To calculate flood insurance premiums, the NFIP uses several factors to assess risk, including:
- Location: Coastal properties may cost more to insure because they generally have a higher flood risk. Factors such as a property’s elevation or its risk of mudslide damage may also play a role in the cost of flood insurance.
- Loss history: If your home has a history of flood claims, you may pay higher flood insurance premiums.
- Replacement cost: As with homeowners insurance, your home’s replacement cost plays a role in how much you will pay for flood insurance. NFIP residential building policies cover a wide range of your home’s elements, including electrical and plumbing systems, foundation walls, kitchen appliances and solar energy equipment. Higher replacement costs generally lead to higher flood insurance premiums.
- Type of property: Flood insurance premiums are often assessed differently for residential and commercial buildings. The NFIP offers up to $250,000 in building coverage and up to $100,000 in contents coverage for residential properties. You must buy building and contents coverages separately.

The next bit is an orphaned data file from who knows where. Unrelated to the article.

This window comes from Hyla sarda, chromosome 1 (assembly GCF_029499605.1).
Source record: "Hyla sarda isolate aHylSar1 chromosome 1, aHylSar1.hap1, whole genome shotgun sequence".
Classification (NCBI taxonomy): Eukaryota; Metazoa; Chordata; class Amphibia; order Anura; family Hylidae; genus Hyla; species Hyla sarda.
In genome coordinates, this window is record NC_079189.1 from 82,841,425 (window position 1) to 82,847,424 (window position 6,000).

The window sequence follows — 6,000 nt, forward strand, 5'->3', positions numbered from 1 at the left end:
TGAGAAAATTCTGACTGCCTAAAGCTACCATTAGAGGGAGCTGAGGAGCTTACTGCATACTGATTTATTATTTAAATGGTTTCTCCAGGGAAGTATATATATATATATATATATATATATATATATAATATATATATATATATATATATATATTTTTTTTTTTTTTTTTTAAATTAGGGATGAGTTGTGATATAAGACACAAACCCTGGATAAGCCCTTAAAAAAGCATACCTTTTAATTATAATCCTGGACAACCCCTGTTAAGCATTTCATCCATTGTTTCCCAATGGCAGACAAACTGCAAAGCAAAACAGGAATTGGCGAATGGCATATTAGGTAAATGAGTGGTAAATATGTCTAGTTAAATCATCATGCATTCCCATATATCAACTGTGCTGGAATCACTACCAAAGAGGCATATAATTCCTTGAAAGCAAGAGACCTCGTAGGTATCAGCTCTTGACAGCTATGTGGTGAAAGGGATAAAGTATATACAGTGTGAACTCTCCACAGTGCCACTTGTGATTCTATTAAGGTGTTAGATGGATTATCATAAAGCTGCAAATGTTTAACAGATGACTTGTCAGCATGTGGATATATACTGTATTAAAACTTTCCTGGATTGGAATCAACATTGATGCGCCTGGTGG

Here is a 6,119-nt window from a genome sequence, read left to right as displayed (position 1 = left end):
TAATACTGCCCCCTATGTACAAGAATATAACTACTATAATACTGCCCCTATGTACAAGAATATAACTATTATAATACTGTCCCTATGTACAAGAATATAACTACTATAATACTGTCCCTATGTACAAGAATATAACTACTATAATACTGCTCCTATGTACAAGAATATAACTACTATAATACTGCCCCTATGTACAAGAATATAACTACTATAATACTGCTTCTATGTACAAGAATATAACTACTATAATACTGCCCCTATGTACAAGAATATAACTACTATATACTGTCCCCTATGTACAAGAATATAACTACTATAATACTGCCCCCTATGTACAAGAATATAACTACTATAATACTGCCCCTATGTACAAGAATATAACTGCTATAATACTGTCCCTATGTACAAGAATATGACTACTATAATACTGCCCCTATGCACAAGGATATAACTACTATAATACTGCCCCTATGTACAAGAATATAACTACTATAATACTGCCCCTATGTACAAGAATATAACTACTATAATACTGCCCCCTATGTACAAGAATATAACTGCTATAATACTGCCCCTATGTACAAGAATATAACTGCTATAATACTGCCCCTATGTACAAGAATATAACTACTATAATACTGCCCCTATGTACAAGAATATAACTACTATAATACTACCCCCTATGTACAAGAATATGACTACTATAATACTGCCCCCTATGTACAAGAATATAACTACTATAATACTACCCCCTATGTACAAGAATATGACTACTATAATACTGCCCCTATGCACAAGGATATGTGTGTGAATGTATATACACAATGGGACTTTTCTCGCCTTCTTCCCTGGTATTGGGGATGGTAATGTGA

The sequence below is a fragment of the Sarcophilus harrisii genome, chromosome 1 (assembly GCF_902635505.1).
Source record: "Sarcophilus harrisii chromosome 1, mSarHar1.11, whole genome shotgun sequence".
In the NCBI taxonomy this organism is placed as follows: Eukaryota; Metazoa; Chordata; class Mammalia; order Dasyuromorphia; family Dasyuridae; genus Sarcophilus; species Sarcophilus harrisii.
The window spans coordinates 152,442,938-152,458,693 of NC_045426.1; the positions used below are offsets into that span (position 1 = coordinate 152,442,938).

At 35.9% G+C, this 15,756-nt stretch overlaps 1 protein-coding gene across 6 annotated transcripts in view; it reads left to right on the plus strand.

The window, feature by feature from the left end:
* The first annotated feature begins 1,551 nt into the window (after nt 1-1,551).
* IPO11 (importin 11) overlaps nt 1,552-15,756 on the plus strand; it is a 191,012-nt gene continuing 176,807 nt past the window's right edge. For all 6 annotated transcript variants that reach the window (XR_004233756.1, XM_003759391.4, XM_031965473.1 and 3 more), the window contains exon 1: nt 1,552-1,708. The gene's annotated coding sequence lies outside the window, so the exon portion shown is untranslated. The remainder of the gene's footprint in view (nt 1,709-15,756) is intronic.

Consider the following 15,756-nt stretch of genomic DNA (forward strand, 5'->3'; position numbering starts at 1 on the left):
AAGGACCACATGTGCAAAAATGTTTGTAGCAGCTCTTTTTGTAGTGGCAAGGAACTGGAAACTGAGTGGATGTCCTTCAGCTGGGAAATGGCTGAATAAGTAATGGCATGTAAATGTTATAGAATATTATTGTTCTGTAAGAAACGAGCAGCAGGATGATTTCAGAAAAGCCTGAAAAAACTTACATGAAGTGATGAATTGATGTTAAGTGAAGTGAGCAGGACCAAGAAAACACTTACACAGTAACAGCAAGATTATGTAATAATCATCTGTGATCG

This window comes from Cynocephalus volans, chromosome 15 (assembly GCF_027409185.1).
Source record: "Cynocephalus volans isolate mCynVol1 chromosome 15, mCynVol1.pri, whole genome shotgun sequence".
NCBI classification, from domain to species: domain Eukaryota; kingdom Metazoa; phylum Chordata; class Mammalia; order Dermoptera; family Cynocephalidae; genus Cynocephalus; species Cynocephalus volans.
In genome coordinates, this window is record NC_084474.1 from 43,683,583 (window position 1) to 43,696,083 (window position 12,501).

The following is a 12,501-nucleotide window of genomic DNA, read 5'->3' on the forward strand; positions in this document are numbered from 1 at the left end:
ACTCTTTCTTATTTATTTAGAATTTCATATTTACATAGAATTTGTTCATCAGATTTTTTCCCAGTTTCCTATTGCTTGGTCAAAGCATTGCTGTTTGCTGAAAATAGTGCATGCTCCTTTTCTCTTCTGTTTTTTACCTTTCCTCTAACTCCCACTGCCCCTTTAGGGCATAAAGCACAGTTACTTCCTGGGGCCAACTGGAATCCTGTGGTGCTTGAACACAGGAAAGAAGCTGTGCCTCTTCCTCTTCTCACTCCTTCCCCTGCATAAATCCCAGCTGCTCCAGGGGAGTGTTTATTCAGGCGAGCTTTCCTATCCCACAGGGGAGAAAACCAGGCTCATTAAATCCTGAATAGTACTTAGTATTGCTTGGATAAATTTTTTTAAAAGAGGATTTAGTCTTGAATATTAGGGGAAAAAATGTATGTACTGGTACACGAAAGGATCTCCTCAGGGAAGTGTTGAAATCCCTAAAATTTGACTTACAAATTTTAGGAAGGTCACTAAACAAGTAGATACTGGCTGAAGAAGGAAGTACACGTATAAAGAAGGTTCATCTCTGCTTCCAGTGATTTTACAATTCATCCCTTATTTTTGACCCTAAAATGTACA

In October 2021, FEMA began implementing Risk Rating 2.0, a simplified risk rating plan that calculates flood insurance premiums based on factors such as flood frequency, flood types, distance to a water source, home rebuild costs and elevation. The goal of Risk Rating 2.0 is to make flood insurance premiums fairer by setting rates based on a homeowner’s unique flood risks. However, some private insurance companies also offer flood insurance with regulations that may be different from the NFIP.
When to purchase flood insurance
If you wait until a hurricane or tropical storm appears on the radar to buy flood insurance, you might be too late. NFIP policies have a 30-day coverage waiting period. However, there are some exceptions. The 30-day waiting period does not apply, for instance, when you refinance your home, when you extend or increase the coverage of an existing flood insurance policy or if your home floods as the result of adjacent federal land laid bare following a wildfire. The waiting period is also waived if you buy flood insurance on a property you just purchased.